Old, 'safe' painkillers found to cause same heart ills as new
From Wednesday's Globe and Mail
Some older, "safe" painkillers appear to cause the same heart problems as the much-scrutinized and discredited painkiller Vioxx, according to new research, which raises new concerns about the safety of treatments for chronic painful conditions such as arthritis.
At the same time, Vioxx itself appears to have even more side effects than previously believed, according to research published on-line yesterday by the Journal of the American Medical Association.
Three articles in JAMA feature some striking conclusions, including:
Older painkillers such as diclofenac sharply increase the risk of heart attacks in regular users.
Other traditional painkillers including meloxicam, indomethacin and perhaps even over-the-counter products such as ibuprofen may also increase the risk of heart disease.
Rofecobix (brand name Vioxx) -- already pulled from the market because it increased the risk of heart attacks and stroke -- may also cause kidney damage and heart arrhythmia (abnormal heart rhythm).
Celecoxib (brand name Celebrex) -- which is still available -- may cause heart problems, but only when taken at relatively high doses of 200 milligrams or more daily.
The painkiller naproxen does not reduce the risk of cardiovascular problems, as previous research has suggested, but it does not cause additional risk, either.
More than 30 million people worldwide take these medications, known as non-steroidal anti-inflammatory drugs, for the daily treatment of pain and inflammation. So, the potential repercussions of the findings are widespread.
NSAIDs are already known to cause gastrointestinal problems, and adding heart problems to the mix could deter patients from their use.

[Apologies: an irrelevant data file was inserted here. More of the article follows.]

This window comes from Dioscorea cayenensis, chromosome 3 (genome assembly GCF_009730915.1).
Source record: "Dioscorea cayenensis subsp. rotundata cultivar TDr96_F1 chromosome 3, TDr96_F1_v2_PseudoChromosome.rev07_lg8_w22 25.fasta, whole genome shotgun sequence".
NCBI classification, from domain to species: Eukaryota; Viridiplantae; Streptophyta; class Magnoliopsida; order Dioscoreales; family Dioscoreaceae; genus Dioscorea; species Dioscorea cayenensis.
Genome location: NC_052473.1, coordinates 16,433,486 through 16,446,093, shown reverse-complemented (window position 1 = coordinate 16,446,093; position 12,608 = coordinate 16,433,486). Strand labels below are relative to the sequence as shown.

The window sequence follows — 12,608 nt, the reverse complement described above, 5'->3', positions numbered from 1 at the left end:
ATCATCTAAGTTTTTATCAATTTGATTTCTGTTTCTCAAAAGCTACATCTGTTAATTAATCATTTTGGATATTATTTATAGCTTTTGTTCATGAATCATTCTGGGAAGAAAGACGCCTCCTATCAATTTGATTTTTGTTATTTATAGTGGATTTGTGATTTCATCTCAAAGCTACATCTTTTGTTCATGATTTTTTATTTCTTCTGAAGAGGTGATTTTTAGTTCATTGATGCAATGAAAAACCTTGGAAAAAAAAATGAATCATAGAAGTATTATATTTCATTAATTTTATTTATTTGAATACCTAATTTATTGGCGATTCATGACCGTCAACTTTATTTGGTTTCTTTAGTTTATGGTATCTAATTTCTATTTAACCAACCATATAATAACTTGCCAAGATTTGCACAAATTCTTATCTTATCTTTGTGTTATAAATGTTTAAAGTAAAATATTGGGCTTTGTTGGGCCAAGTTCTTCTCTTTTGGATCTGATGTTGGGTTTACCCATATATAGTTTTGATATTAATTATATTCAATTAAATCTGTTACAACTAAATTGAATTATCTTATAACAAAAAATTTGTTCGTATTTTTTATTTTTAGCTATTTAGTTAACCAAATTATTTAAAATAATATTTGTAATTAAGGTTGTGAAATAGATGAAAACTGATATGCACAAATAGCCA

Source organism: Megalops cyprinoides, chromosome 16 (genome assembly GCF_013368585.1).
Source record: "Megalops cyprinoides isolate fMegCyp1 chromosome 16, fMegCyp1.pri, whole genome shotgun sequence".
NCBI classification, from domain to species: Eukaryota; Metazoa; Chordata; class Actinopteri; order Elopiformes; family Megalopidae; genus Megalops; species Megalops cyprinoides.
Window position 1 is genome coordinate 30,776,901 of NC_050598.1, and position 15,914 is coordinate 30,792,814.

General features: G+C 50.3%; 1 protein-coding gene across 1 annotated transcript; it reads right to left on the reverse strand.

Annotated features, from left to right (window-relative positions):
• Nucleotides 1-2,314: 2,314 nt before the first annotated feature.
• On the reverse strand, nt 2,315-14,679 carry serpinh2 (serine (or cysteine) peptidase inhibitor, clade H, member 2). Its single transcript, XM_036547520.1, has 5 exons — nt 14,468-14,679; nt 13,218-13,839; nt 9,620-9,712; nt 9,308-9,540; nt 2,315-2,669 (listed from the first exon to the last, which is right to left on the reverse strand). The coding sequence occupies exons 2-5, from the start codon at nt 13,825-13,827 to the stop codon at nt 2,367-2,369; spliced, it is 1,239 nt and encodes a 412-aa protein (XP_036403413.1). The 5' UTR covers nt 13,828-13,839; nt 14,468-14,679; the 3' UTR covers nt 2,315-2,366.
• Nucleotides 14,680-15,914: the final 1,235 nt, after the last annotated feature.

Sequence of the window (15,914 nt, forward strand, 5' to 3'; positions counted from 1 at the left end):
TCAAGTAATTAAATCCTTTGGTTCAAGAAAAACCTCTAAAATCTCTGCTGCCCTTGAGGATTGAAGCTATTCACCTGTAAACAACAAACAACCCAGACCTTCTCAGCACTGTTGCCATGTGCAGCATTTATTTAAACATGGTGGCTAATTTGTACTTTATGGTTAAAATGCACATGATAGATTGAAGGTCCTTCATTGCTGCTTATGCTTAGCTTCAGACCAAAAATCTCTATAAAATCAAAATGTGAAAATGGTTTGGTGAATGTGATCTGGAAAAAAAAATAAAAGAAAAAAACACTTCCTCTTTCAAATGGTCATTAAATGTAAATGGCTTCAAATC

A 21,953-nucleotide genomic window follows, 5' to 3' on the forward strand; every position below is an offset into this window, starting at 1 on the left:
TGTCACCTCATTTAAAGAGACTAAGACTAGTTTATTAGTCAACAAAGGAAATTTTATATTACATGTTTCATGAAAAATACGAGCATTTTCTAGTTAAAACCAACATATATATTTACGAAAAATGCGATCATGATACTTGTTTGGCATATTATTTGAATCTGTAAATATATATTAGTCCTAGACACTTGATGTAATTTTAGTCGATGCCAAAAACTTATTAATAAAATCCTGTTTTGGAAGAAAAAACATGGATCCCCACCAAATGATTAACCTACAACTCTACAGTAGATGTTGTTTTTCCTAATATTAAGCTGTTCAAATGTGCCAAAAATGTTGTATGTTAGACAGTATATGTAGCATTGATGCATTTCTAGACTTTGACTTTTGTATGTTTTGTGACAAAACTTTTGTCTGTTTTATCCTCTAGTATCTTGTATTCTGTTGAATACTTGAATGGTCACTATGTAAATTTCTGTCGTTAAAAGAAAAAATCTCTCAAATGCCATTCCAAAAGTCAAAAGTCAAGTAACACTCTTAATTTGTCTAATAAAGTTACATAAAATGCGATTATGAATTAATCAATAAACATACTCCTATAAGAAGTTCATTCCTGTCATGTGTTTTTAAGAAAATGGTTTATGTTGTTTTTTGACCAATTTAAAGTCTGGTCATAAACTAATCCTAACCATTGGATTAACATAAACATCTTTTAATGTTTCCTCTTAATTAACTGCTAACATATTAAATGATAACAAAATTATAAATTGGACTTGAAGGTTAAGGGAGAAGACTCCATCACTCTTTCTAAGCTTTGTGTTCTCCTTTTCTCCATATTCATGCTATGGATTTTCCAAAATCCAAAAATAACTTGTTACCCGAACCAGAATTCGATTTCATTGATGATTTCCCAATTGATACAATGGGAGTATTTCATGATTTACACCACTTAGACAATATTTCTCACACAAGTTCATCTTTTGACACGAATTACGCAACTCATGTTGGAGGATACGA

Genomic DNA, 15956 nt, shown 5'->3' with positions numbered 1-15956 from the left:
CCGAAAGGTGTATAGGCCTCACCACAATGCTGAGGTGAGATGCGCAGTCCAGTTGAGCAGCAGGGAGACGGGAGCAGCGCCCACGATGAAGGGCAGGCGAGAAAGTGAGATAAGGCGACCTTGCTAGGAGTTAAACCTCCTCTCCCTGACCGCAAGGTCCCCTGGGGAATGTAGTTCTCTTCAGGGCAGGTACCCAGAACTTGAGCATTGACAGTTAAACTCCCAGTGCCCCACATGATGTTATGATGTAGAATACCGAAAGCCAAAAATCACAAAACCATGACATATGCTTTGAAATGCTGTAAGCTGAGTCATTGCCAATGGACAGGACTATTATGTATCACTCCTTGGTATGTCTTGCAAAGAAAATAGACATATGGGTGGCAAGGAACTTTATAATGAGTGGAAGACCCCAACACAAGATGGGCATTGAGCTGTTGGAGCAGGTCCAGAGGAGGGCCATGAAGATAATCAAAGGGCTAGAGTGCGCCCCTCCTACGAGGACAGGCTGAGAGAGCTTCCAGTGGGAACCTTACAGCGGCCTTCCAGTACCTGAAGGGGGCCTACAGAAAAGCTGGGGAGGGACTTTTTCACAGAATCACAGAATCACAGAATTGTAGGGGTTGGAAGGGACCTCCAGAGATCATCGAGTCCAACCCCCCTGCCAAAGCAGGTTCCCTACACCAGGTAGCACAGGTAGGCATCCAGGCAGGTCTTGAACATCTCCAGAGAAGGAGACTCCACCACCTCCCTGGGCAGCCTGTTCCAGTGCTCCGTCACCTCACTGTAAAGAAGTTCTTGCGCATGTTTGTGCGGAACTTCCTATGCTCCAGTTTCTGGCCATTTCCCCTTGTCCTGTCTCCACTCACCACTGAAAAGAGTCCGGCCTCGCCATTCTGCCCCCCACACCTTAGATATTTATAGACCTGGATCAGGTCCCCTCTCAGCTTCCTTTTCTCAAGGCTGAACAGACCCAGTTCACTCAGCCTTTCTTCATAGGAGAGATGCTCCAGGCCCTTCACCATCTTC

"It's important not to get too alarmed by these findings," said David Juurlink, a scientist at the Toronto-based Institute for Clinical Evaluative Sciences.
He said the news that taking diclofenac can increase risk by 40 per cent may alarm some users, but that they need to bear in mind that individual risk depends on dose and cardiovascular risk factors.
"All drugs have risks and benefits and data like this force us to scrutinize our behaviour," Dr. Juurlink said.
One study, led by Jingjung Zhang of Harvard Medical School in Boston, looked at the safety of cyclooxygenase 2 (cox-2) inhibitors such as Vioxx, Celebrex and valdecoxib (brand name Bextra, it has also been withdrawn from the market). The researchers combined the findings of 114 studies involving more than 115,000 patients and found that those taking Vioxx had markedly higher rates of kidney problems and arrhythmia.
Patients taking the other drugs did not have the same problems, leading Dr. Zhang to conclude that there is "no cox-2 inhibitor class effect."
The second study, led by Patricia McGettigan of the University of Newcastle in New South Wales, Australia, examined the cardiovascular risks associated with a broad range of painkillers, new and old. The review of 17 studies included more than 75,000 patients taking cox-2 inhibitors and 375,000 taking traditional NSAIDs.
Patients taking Vioxx saw their risk of heart attack double, while those taking diclofenac saw their risk increase 40 per cent. Ibuprofen increased risk by 7 per cent, a virtually negligible effect.
David Graham of the U.S. Food and Drug Administration (but who has clashed publicly with his employer about its policies), said in an editorial published by JAMA that, for patients with arthritis and other chronic conditions that require pain relief "naproxen appears to be the safest NSAID choice."
He said that while the data on Celebrex look relatively good, it is no better than traditional NSAIDs, so its use is not justified.
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